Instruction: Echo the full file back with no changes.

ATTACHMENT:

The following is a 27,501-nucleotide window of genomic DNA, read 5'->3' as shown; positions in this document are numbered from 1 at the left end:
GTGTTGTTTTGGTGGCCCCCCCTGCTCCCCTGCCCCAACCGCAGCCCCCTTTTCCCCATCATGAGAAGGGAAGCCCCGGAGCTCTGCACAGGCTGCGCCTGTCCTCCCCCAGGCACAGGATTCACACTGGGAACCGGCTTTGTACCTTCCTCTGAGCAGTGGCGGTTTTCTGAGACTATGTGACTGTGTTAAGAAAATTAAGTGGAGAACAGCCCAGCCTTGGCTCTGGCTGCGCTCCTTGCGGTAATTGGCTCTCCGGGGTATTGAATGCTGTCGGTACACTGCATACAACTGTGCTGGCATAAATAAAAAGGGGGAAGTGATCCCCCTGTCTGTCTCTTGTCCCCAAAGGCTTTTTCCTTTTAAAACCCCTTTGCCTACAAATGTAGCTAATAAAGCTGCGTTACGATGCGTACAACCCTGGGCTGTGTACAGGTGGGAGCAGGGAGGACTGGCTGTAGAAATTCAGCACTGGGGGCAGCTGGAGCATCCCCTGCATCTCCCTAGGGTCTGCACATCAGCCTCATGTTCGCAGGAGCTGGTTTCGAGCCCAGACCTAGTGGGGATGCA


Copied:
The following is a 27,501-nucleotide window of genomic DNA, read 5'->3' as shown; positions in this document are numbered from 1 at the left end:
GTGTTGTTTTGGTGGCCCCCCCTGCTCCCCTGCCCCAACCGCAGCCCCCTTTTCCCCATCATGAGAAGGGAAGCCCCGGAGCTCTGCACAGGCTGCGCCTGTCCTCCCCCAGGCACAGGATTCACACTGGGAACCGGCTTTGTACCTTCCTCTGAGCAGTGGCGGTTTTCTGAGACTATGTGACTGTGTTAAGAAAATTAAGTGGAGAACAGCCCAGCCTTGGCTCTGGCTGCGCTCCTTGCGGTAATTGGCTCTCCGGGGTATTGAATGCTGTCGGTACACTGCATACAACTGTGCTGGCATAAATAAAAAGGGGGAAGTGATCCCCCTGTCTGTCTCTTGTCCCCAAAGGCTTTTTCCTTTTAAAACCCCTTTGCCTACAAATGTAGCTAATAAAGCTGCGTTACGATGCGTACAACCCTGGGCTGTGTACAGGTGGGAGCAGGGAGGACTGGCTGTAGAAATTCAGCACTGGGGGCAGCTGGAGCATCCCCTGCATCTCCCTAGGGTCTGCACATCAGCCTCATGTTCGCAGGAGCTGGTTTCGAGCCCAGACCTAGTGGGGATGCA